During this phase, trial implementations of the specification are expected and encouraged. Changes to the specification are limited to those directly informed by trial implementations, wording, typos, clarification, etc. Major changes are not permitted in this phase. If the development of trial implementations demonstrates the need for major changes then the specification must be pushed back to Draft Phase. Any incompatible change that would require significant effort for trial implementations to adjust for qualifies as a major change. Small to moderate incompatible changes do not necessarily mandate a return to Draft Phase.
Unless a proposal is moved to Draft stage again, it must remain in Review stage for a minimum of four weeks and until two independent viable trial implementations can be demonstrated. The responsibility for finding such trial implementations and presenting them to the Core Committee lies with the Working Group, and especially the Editor and Sponsor. As not all specifications are PHP interfaces where the definition of "implementation" is self-evident, the Sponsor should use good faith judgement to determine when that is the case. Any member of the Core Committee may object to a given trial implementation as irrelevant or insufficient with due cause.
Once four weeks have passed and two viable trial implementations can be demonstrated, the Sponsor may call an Acceptance Vote. If the Acceptance Vote fails, the specification may remain in Review.
If the Acceptance Vote passes, then the proposal officially becomes an accepted PSR. At this time the Working Group is automatically dissolved. The Editor of the PSR automatically becomes the Maintainer of the specification should typos, changes or Errata on the specification be raised. The Editor is also automatically the Maintainer of any artifacts the Working Group has produced, such as utility libraries.
If an incongruence or the need for clarifications arise after the PSR acceptance, it is still possible to amend the document with an errata. The Maintainer of the PSR has the power to handle those situations, but any meaningful change has to go through an Errata vote before merging. Typos and any other edits that do not change the meaning of the text do not fall in this category, and can be merged by the Secretaries at will.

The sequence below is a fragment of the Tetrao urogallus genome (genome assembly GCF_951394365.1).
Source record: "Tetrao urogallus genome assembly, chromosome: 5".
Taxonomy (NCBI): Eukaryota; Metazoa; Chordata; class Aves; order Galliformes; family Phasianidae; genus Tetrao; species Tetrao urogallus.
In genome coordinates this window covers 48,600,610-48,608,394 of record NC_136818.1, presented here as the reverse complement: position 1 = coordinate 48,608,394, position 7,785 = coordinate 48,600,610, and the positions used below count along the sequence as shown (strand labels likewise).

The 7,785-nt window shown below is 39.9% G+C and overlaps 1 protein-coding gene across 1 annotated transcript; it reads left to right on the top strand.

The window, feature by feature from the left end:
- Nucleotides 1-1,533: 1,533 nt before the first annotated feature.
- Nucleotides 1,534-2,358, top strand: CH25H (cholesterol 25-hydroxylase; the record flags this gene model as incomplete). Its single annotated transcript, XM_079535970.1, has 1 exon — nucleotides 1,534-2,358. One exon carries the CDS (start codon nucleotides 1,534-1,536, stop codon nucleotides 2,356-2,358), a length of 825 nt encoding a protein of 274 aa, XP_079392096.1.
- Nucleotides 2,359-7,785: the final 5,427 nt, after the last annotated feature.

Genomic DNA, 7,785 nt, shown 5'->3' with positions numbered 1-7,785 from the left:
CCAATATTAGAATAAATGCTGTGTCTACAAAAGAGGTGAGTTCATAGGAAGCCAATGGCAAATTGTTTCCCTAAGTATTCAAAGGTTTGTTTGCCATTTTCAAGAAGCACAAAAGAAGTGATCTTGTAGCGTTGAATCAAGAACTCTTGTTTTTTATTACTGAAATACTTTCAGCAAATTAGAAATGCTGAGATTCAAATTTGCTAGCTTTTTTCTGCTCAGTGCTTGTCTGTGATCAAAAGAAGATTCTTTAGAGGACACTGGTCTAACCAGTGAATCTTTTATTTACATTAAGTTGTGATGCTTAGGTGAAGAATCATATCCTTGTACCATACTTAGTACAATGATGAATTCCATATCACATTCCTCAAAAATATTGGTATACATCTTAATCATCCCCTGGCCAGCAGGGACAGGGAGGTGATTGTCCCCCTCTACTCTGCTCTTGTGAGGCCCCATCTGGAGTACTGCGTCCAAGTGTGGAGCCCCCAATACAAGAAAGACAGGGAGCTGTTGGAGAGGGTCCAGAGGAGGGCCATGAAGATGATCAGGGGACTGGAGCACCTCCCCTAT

Errata clarifications may only be added to the meta document, not to the spec itself, as items in their own section. The spec itself may only be minimally edited to point readers toward a relevant errata if appropriate.
A Deprecated PSR is one that has been approved, but is no longer considered relevant or recommended. Typically, this is due to the PSR being superseded by a new version, but that is not required.
A PSR may be Deprecated explicitly as part of the Acceptance Vote for another PSR. Alternatively, it may be marked Deprecated by a Deprecation Vote.
An Abandoned PSR is one that is not actively being worked upon. Should the Working Group for the PSR be dissolved, the PSR is automatically marked as Abandoned.
Once a PSR is in "Abandoned" stage it may only once again be moved to Draft after a fresh Entrance vote by the Core Committee following the same procedure as if it was a pre-draft, except it may retain its previously assigned number. If the aims of the PSR differ from the original entrance vote, it is up to the discretion of the Core Committee whether it should be considered a fresh PSR or a restart of activity on the Abandoned PSR.
At any time the Editor of a PSR in Draft or Review Phase may call for a non-binding Referendum of Project Representatives on the current state of a PSR. Such a Referendum may be called multiple times if appropriate as the PSR evolves, or never, at the Editor's discretion. The Core Committee may also require such a Referendum as a condition of an Acceptance Vote if appropriate. Referendum results are non-binding but the Working Group and Core Committee are expected to give the results due consideration.